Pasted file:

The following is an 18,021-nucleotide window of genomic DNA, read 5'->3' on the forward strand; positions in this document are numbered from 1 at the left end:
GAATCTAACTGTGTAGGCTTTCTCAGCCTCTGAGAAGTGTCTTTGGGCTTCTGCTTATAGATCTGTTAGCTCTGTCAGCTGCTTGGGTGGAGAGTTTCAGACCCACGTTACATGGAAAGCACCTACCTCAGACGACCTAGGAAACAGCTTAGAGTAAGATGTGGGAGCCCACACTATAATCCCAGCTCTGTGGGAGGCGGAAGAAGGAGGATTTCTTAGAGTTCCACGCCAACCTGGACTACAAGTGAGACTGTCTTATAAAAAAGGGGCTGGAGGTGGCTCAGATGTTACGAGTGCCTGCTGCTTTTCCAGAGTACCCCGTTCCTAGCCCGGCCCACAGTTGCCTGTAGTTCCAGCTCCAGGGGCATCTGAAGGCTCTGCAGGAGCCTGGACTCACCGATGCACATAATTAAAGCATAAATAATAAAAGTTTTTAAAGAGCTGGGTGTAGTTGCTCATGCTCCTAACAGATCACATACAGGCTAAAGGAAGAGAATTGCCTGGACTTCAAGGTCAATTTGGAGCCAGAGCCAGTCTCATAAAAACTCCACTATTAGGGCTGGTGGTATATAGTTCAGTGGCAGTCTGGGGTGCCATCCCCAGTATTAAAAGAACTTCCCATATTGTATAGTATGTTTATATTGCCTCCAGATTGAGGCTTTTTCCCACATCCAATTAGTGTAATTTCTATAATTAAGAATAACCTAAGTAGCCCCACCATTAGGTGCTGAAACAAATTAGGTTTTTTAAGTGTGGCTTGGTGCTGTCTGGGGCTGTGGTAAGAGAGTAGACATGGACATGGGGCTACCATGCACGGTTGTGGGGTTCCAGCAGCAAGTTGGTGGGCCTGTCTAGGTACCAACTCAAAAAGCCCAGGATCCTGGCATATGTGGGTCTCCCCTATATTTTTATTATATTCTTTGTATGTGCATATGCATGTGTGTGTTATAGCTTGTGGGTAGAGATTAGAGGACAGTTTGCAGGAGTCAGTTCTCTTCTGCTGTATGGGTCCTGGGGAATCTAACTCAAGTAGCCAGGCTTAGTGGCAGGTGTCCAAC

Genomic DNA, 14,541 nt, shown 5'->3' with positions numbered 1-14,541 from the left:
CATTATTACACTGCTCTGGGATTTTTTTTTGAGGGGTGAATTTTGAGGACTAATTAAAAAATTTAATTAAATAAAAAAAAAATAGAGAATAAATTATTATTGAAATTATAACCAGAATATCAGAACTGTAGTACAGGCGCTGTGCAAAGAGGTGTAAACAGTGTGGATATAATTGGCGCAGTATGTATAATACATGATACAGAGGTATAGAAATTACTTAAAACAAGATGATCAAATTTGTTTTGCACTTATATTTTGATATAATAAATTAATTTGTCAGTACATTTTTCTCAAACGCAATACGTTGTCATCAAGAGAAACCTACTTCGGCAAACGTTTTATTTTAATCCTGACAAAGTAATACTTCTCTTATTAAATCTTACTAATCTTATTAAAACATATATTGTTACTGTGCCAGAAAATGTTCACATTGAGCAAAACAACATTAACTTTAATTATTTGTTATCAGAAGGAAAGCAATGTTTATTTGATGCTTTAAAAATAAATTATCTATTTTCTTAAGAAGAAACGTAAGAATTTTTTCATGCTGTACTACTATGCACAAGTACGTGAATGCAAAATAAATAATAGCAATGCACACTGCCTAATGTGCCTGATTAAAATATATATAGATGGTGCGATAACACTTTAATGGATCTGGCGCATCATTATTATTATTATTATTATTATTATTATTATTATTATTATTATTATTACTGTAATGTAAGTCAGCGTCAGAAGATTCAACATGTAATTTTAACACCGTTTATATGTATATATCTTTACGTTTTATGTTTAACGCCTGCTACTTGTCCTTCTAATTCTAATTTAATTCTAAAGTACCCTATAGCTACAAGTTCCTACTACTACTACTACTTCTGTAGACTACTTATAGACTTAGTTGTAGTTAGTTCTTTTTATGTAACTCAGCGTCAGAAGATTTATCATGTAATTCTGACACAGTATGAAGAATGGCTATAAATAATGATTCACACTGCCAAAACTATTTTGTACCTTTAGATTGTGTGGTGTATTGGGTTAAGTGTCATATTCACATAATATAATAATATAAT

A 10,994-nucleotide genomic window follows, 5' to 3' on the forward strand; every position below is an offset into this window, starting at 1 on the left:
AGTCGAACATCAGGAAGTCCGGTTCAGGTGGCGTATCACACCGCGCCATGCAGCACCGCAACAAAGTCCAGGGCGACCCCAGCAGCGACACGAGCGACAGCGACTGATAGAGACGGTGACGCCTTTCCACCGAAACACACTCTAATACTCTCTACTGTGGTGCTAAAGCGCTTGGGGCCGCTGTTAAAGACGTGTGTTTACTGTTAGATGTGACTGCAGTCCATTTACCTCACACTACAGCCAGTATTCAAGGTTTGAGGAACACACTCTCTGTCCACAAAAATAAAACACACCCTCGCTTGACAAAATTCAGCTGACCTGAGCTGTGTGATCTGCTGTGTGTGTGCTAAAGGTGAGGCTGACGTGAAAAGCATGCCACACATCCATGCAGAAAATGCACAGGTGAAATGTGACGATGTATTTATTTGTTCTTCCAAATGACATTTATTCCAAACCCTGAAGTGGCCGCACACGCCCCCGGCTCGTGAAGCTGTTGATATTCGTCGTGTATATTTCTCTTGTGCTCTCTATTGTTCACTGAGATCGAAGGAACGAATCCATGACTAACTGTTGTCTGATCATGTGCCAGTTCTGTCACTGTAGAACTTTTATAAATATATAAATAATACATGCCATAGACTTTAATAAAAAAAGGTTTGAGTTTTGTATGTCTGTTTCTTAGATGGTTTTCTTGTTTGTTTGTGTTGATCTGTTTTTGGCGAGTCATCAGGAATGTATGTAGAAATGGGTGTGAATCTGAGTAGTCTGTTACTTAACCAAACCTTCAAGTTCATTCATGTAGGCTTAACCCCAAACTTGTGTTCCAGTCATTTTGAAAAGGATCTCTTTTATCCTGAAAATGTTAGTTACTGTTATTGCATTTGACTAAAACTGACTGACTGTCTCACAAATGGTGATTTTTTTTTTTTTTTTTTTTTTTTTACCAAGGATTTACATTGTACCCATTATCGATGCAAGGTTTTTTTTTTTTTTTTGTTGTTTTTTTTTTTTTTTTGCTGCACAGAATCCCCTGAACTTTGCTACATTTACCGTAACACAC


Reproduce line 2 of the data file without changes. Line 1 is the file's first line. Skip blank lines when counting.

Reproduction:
GAATCTAACTGTGTAGGCTTTCTCAGCCTCTGAGAAGTGTCTTTGGGCTTCTGCTTATAGATCTGTTAGCTCTGTCAGCTGCTTGGGTGGAGAGTTTCAGACCCACGTTACATGGAAAGCACCTACCTCAGACGACCTAGGAAACAGCTTAGAGTAAGATGTGGGAGCCCACACTATAATCCCAGCTCTGTGGGAGGCGGAAGAAGGAGGATTTCTTAGAGTTCCACGCCAACCTGGACTACAAGTGAGACTGTCTTATAAAAAAGGGGCTGGAGGTGGCTCAGATGTTACGAGTGCCTGCTGCTTTTCCAGAGTACCCCGTTCCTAGCCCGGCCCACAGTTGCCTGTAGTTCCAGCTCCAGGGGCATCTGAAGGCTCTGCAGGAGCCTGGACTCACCGATGCACATAATTAAAGCATAAATAATAAAAGTTTTTAAAGAGCTGGGTGTAGTTGCTCATGCTCCTAACAGATCACATACAGGCTAAAGGAAGAGAATTGCCTGGACTTCAAGGTCAATTTGGAGCCAGAGCCAGTCTCATAAAAACTCCACTATTAGGGCTGGTGGTATATAGTTCAGTGGCAGTCTGGGGTGCCATCCCCAGTATTAAAAGAACTTCCCATATTGTATAGTATGTTTATATTGCCTCCAGATTGAGGCTTTTTCCCACATCCAATTAGTGTAATTTCTATAATTAAGAATAACCTAAGTAGCCCCACCATTAGGTGCTGAAACAAATTAGGTTTTTTAAGTGTGGCTTGGTGCTGTCTGGGGCTGTGGTAAGAGAGTAGACATGGACATGGGGCTACCATGCACGGTTGTGGGGTTCCAGCAGCAAGTTGGTGGGCCTGTCTAGGTACCAACTCAAAAAGCCCAGGATCCTGGCATATGTGGGTCTCCCCTATATTTTTATTATATTCTTTGTATGTGCATATGCATGTGTGTGTTATAGCTTGTGGGTAGAGATTAGAGGACAGTTTGCAGGAGTCAGTTCTCTTCTGCTGTATGGGTCCTGGGGAATCTAACTCAAGTAGCCAGGCTTAGTGGCAGGTGTCCAAC